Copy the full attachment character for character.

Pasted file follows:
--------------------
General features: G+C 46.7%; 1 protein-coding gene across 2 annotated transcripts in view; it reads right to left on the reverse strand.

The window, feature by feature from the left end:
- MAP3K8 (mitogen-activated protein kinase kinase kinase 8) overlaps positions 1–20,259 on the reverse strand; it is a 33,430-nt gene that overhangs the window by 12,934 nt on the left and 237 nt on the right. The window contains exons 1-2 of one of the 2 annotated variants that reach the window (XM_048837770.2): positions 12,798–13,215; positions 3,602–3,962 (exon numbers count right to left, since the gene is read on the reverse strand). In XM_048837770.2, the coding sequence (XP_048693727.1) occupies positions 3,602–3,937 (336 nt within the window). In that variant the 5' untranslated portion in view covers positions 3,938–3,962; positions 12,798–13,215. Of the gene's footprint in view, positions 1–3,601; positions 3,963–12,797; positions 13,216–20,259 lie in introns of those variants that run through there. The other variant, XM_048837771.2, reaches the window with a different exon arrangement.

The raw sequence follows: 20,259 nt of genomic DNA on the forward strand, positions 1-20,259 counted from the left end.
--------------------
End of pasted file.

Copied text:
General features: G+C 46.7%; 1 protein-coding gene across 2 annotated transcripts in view; it reads right to left on the reverse strand.

The window, feature by feature from the left end:
- MAP3K8 (mitogen-activated protein kinase kinase kinase 8) overlaps positions 1–20,259 on the reverse strand; it is a 33,430-nt gene that overhangs the window by 12,934 nt on the left and 237 nt on the right. The window contains exons 1-2 of one of the 2 annotated variants that reach the window (XM_048837770.2): positions 12,798–13,215; positions 3,602–3,962 (exon numbers count right to left, since the gene is read on the reverse strand). In XM_048837770.2, the coding sequence (XP_048693727.1) occupies positions 3,602–3,937 (336 nt within the window). In that variant the 5' untranslated portion in view covers positions 3,938–3,962; positions 12,798–13,215. Of the gene's footprint in view, positions 1–3,601; positions 3,963–12,797; positions 13,216–20,259 lie in introns of those variants that run through there. The other variant, XM_048837771.2, reaches the window with a different exon arrangement.

The raw sequence follows: 20,259 nt of genomic DNA on the forward strand, positions 1-20,259 counted from the left end.